According to the U.S. Department of Transportation, every year more than 1,600 people are killed in accidents involving a person whose blood alcohol content (BAC) was under .08. Even if you haven’t hit the legal limit, your vision and reaction time could still be compromised. Buzzed driving is just as dangerous as drunk driving, so think twice before you get behind the wheel. Are you really fine?
It’s no secret that the more you drink, the higher your BAC level. And the higher your blood alcohol content is, the more your reaction time, coordination, and depth perception take a nose dive. In 2011, it was reported that 21% of all car accident fatalities occurred from crashes involving a driver with a BAC of over .08. That’s more than one-fifth of all accident-related deaths – all of which could have been prevented if the impaired driver had stayed off the road.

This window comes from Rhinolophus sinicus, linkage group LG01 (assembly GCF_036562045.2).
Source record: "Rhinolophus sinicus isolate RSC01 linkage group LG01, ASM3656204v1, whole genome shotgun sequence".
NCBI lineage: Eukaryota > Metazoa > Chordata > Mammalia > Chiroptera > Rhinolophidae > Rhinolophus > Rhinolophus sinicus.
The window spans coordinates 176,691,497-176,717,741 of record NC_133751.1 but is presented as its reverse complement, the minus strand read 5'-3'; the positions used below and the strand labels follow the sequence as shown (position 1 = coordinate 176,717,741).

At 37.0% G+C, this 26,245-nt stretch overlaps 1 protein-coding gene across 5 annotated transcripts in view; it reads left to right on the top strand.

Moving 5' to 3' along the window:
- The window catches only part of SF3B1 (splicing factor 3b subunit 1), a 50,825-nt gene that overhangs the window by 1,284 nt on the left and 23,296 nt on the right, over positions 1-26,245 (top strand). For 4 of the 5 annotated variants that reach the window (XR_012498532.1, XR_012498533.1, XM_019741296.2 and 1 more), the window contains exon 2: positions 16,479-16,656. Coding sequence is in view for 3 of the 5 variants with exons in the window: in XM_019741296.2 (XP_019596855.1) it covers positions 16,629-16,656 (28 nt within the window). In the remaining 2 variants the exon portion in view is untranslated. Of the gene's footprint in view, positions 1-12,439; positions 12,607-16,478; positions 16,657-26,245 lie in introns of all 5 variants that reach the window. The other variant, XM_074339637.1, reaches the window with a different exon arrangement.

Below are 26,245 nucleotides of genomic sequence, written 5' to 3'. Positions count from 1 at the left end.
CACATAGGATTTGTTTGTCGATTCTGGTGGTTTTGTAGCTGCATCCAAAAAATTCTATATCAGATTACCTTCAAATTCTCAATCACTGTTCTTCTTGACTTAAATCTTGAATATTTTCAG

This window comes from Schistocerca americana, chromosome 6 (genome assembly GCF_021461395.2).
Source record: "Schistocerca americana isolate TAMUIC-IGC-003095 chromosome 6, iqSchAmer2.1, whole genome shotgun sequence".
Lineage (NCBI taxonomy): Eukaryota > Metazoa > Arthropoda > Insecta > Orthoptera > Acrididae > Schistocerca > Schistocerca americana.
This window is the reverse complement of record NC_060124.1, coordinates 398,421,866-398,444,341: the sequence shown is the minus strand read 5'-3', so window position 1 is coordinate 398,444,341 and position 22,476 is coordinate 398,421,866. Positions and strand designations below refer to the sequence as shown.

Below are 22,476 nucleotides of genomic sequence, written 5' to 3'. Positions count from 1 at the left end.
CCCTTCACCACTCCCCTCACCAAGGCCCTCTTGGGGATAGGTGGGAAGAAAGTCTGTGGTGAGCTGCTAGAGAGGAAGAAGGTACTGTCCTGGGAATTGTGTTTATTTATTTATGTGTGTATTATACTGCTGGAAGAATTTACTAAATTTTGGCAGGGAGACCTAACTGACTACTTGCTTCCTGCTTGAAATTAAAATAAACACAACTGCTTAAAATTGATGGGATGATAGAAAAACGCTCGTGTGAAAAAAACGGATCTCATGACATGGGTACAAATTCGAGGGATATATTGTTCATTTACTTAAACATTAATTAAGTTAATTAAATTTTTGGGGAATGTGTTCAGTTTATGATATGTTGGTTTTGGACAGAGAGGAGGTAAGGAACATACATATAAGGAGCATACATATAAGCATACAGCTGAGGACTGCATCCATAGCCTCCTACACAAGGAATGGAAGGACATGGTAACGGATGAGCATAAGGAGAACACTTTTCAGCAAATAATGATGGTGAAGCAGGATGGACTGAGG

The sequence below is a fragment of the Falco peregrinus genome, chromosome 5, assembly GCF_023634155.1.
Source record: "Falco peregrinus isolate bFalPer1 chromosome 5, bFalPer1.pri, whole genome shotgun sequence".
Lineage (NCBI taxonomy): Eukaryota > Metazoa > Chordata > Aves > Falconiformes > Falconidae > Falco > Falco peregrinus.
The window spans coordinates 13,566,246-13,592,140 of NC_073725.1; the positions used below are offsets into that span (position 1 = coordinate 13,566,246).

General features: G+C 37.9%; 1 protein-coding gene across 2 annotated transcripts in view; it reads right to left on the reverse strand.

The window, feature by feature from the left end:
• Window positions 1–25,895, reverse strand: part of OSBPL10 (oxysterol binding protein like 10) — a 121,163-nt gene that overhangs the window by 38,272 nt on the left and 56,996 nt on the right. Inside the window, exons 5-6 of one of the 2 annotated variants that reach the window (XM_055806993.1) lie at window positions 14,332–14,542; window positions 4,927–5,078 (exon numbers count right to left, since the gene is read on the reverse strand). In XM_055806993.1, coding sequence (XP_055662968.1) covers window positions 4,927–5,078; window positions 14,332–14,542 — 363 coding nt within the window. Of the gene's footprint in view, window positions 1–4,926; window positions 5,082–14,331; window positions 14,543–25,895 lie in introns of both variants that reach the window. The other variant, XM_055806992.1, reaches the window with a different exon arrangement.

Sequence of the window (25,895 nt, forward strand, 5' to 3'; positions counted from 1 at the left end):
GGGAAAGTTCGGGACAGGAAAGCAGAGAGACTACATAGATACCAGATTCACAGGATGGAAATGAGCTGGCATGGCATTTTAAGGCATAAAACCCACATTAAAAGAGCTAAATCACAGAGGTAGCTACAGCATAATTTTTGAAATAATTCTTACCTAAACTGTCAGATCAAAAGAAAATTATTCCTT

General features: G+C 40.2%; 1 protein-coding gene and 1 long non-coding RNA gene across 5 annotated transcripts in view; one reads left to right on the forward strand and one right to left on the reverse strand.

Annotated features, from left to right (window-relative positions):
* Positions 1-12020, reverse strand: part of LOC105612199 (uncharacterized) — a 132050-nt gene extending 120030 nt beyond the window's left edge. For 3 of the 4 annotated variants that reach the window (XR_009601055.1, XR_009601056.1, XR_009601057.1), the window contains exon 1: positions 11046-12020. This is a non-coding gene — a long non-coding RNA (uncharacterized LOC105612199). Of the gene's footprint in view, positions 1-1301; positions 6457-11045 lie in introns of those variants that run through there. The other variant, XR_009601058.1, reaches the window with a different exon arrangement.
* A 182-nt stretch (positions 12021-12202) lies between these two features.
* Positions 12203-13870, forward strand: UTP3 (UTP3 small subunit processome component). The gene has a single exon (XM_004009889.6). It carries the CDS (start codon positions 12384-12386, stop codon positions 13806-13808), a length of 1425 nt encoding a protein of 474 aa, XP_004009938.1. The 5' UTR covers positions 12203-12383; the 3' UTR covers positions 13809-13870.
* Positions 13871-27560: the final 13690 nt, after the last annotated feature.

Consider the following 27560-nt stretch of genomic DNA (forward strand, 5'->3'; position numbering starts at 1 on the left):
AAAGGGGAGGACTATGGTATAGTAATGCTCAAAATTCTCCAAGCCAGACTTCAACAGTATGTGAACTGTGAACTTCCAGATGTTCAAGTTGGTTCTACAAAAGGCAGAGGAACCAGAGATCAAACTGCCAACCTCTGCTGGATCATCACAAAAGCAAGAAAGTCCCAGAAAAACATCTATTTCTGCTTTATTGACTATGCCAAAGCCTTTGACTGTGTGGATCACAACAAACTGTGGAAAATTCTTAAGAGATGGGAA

Driving drunk or under the influence of drugs can lead to accidents, jail time, large fines, mandatory community service, and much worse. If you’ve had too much, call a cab. Going out with a group? Designate a sober driver for the night (or day!) before leaving.
Knowing the most common causes of car crashes can help keep your driving behavior in check. No matter how safe we are, we cannot control the circumstances around us, so accidents do happen (make sure you’re covered just in case!). Don’t fear the road, but don’t neglect your personal responsibility either. Practicing defensive driving habits, heeding weather warnings, and staying calm, alert, and focused can go a long way.